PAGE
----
135 days of the year were devoted to ludi. At the height of its development as a chariot-racing circuit, the circus remained the most suitable space in Rome for religious processions on a grand scale, was the most popular venue for large-scale venationes. With the advent of Christianity as the official religion of the Empire, ludi fell out of favour; the last known beast-hunt at the Circus Maximus took place in 523, the last known races there were held by Totila in 549. The Circus Maximus was sited on the level ground of the Valley of Murcia, between Rome's Aventine and Palatine Hills. In Rome's early days, the valley would have been rich agricultural land, prone to flooding from the river Tiber and the stream which divided the valley; the stream was bridged at an early date, at the two points where the track had to cross it, the earliest races would have been held within an agricultural landscape, "with nothing more than turning posts, banks where spectators could sit, some shrines and sacred spots".
In Livy's history of Rome, the first Etruscan king of Rome Lucius Tarquinius Priscus built raised, wooden perimeter seating at the Circus for Rome's highest echelons midway along the Palatine straight, with an awning against the sun and rain. His grandson, Tarquinius Superbus, added the first seating for citizen-commoners, either adjacent or on the opposite, Aventine side of the track. Otherwise, the Circus was still little more than a trackway through surrounding farmland. By this time, it may have been drained but the wooden stands and seats would have rotted and been rebuilt; the turning posts, each made of three conical stone pillars, may have been the earliest permanent Circus structures. The games' sponsor sat beside the images of attending gods, on a conspicuous, elevated stand but seats at the track's perimeter offered the best, most dramatic clo
The Berber calendar is the agricultural calendar traditionally used by Berbers. It is known as the fellaḥi; the calendar is utilized to regulate the seasonal agricultural works. The Islamic calendar, a lunar calendar, is not suited for agriculture because it does not relate to seasonal cycles. In other parts of the Islamic world either Iranian solar calendars, the Coptic calendar, the Rumi calendar, or other calendars based on the Julian calendar, were used before the introduction of the Gregorian calendar; the current Berber calendar is a legacy of the Roman province of Mauretania Caesariensis and the Roman province of Africa, as it is a surviving form of the Julian calendar. The latter calendar was used in Europe before the adoption of the Gregorian calendar, with month names derived from Latin. Berber populations used various indigenous calendars, such as that of the Guanche autochthones of the Canary Islands; however little is known of these ancient calendrical systems. The agricultural Berber calendar still in use is certainly derived from the Julian calendar, introduced in the Roman province of Africa at the time of Roman domination.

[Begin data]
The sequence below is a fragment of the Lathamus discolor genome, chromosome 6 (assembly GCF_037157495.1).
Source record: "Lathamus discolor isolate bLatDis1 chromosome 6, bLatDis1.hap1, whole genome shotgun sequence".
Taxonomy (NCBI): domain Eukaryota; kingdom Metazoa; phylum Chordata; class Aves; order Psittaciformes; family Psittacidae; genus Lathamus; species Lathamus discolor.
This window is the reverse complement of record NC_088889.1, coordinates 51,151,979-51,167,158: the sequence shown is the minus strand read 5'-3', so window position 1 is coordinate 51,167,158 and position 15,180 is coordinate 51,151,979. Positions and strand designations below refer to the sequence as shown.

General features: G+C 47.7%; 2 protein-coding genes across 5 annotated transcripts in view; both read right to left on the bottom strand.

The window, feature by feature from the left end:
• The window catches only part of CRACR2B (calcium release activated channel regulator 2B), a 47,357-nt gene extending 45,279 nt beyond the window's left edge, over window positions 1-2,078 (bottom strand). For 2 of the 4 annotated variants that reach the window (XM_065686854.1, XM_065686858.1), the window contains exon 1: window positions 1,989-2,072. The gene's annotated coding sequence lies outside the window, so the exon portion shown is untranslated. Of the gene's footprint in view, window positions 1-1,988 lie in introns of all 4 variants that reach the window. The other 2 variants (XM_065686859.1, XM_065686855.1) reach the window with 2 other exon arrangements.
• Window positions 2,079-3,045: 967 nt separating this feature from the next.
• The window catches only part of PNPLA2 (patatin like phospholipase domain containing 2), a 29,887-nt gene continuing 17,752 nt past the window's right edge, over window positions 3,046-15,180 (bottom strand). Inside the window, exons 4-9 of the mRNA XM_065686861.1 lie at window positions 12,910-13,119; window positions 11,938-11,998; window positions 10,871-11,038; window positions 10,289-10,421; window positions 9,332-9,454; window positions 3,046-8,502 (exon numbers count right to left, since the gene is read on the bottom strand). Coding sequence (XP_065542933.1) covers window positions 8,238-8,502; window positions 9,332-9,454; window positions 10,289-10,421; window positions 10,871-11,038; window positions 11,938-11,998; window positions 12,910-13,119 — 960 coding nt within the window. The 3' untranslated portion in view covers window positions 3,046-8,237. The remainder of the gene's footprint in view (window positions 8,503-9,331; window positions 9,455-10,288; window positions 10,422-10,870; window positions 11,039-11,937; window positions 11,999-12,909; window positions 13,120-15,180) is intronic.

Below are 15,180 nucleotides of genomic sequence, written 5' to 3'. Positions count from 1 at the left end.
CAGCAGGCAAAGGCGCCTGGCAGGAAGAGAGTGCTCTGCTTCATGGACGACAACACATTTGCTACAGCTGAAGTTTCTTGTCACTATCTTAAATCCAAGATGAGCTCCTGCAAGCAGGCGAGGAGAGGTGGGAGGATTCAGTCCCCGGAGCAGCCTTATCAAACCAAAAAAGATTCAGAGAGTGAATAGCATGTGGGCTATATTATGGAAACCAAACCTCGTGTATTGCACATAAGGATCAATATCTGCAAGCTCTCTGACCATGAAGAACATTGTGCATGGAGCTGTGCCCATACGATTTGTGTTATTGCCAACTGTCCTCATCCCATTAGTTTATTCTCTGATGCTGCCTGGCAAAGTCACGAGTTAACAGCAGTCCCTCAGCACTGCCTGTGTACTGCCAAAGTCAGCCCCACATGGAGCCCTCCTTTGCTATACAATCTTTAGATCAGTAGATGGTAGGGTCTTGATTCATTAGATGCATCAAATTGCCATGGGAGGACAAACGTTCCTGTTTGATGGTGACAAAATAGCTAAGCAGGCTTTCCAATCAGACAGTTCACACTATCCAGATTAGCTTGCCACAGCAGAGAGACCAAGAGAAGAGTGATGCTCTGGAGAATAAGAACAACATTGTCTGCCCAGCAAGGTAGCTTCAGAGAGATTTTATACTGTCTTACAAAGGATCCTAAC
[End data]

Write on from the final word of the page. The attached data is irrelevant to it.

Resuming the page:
The names of the months of this calendar are derived from the corresponding Latin names and races of the Roman calendar denominations of Kalends and Ides exist: El Qabisi, an Islamic jurisconsult by Kairawan who lived in the 11th century, condemned the custom of celebrating "pagans'" festivals and cited, among traditional habits of North Africa, that of observing January Qalandas. The length of the year and of the individual months is the same as in the Julian calendar: three years of 365 days followed by a leap year of 366, without exceptions, 30- and 31-day months, except for the second one that has 28 days; the only slight discrepancy lies in that the extra day in leap years is not added at the end of February, but at the end of the year. This means that the beginning of the year corresponds to the 14th day of January in the Gregorian calendar, which coincides with the offset accumulated during the centuries between astronomical dates and the Julian calendar. In addition to the subdivision by months, within the traditional agricultural calendar there are other partitions, by "seasons" or by "strong periods", characterized by particular festivals and celebrations.